A tale of two peaks

Posted: 3 February 2003

A survey of Kenya's Aberdare Mountains, in East Africa, has pin-pointed a huge number of illegal charcoal kilns which are being fed and fuelled by the highland forests upon which local people depend for medicine and water supplies. Our Nairobi Correspondent reports on this and the success claimed by the United Nations for efforts to work with local farmers to conserve the forests of Mount Kenya.

The aerial survey, conducted towards the end of 2002 by the UN Environment Programme (UNEP) and the Kenya Wildlfie Service (KWS), spotted well over 14,000 illegal kilns, some of which are the size of a small factory. They are located mainly in the south and west of the Aberdares.

It has long been known that charcoal production is one of the biggest threats to Kenya's forests and forests across much of Africa, if not thedeveloping world. But until now the sheer scale of the operations and the precise location of kilns has remained a mystery.

The findings, made with support from Rhino Ark and the Kenya Forests Working Group, highlight the need for improved conservation and enforcement in the Aberdares and also the chronic dependency of Kenya on wood as an energy source.

Charcoal exports

It is estimated that 80 per cent of Kenya's fuel comes from wood with only nine per cent of the population connected to electricity supplies.

The findings also highlight the risks to the environment of poorer countries from uncontrolled and insensitive trade in a globalised world.

Experts say a significant quantity of Kenya's charcoal is being exported out of Kenya to places such as the Middle East.

Klaus Toepfer, UNEP's Executive Director, said: "The plight of the Aberdare Mountains underlines some of the key issues we are facing across the developing world. Lack of access to reliable, modern, sustainable forms of energy; the exploitation of natural resources, such as timber and water,without adequately pricing the environmental and health costs and a scarcity of the manpower, equipment and cash needed to properly manage, protect and police such areas," he added.

"Behind all this is the ever-present spectre of poverty, poverty driving people to over-exploit the Earth's life-support systems because they haveno alternative. Poverty of the human spirit, among greedy individuals and groups, who are putting profit before their fellow citizens, profit before nature," said Mr Toepfer.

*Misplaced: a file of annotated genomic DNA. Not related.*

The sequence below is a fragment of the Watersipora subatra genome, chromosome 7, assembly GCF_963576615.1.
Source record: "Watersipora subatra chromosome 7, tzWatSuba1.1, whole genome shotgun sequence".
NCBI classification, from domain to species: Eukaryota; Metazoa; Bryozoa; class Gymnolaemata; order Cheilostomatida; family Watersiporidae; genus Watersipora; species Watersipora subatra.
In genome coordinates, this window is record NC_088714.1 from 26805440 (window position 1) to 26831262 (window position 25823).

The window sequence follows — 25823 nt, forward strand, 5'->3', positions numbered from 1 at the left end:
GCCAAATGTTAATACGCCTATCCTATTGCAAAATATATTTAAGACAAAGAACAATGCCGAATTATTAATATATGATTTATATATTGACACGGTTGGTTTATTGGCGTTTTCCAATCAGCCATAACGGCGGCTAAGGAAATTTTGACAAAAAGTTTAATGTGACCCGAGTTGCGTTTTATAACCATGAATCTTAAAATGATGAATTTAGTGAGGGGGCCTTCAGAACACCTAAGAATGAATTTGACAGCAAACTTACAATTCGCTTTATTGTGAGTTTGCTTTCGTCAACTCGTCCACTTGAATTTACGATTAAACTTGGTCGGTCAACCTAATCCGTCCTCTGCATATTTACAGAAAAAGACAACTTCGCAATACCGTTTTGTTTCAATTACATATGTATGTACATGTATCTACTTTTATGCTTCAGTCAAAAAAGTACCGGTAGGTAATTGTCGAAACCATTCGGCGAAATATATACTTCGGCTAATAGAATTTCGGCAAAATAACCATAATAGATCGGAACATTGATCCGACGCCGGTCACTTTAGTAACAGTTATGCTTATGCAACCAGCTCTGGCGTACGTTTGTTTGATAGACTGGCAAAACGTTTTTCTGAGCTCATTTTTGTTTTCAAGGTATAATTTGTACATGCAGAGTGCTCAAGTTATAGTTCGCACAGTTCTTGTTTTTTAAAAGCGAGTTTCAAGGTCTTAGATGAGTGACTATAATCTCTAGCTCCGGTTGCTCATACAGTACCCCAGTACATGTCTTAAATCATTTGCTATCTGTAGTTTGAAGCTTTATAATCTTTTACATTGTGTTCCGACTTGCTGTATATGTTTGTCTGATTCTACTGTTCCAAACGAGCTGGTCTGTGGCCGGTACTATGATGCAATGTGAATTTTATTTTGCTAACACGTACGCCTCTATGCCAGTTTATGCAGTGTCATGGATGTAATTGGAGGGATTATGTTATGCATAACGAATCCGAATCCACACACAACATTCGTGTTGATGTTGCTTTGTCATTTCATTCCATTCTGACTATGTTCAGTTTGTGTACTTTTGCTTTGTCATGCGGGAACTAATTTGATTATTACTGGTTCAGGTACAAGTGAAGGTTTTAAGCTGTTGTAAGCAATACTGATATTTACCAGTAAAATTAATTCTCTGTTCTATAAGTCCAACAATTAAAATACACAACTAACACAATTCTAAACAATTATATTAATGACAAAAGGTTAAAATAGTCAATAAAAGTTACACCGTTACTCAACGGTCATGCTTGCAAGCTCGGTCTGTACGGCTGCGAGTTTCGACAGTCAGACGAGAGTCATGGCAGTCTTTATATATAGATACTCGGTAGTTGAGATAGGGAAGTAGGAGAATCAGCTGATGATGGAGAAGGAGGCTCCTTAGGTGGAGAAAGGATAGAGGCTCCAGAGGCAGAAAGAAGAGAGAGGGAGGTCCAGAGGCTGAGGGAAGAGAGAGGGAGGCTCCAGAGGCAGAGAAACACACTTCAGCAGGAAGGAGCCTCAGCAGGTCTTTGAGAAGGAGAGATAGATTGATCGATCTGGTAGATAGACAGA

The importance of Kenya's forests for wildlife and people, is acute. Although they cover less than 2 per cent of the country's total land area, closed forests harbour a disproportionate amount of the country's biodiversity, with some 40 per cent of the mammals species, 30 per cent of the bird species and 35 per cent of the butterfly species found in such sites.

Mr. Toepfer said that Kenya also highlighted how a well-funded and dedicated conservation effort can reverse a declining environment for thebenefit of people and wildlife.

Mount Kenya, a World Heritage Site, has suffered years of illegal logging and charcoal production leading to erosion, damage to rivers and water supplies and loss of precious wildlife upon which local people depend for medicines and to attract revenues from tourism.

However, a new survey, again carried out by UNEP in collaboration with KWS, shows that over the past two to three years a new management team is beginning to dramatically reduce the decline.

Since 1999, logging of indigenous trees has fallen by over 90 per cent. For example, in illegal logging of camphor, a highly valuable hardwood, has declined by 94 per cent since 1999.

The number of illegal charcoal kilns has also rapidly declined, falling by 62 per cent. The area of illegal marijuana fields has fallen by 81 per cent.

Global support

UNEP, working with the International Fund for Agricultural Development and the Kenyan government, hopes to soon secure international support for an over $20 million project to further improve the Mount Kenya area and therivers flowing from the region.

The project will work closely with local people on issues including ones to help coffee farmers use water more wisely to initiatives to reduce soil erosion from roads.

Mr. Toepfer said: " We appear to have a tale of two peaks. One, the Aberdare range, where unsustainable development is likely to be pushing more and more people into the poverty trap and the other, Mount Kenya, where we may be finally starting down the road towards sustainable development".

For a different perspective on this story see: Farmers 'eat away' Kenya's mountain forests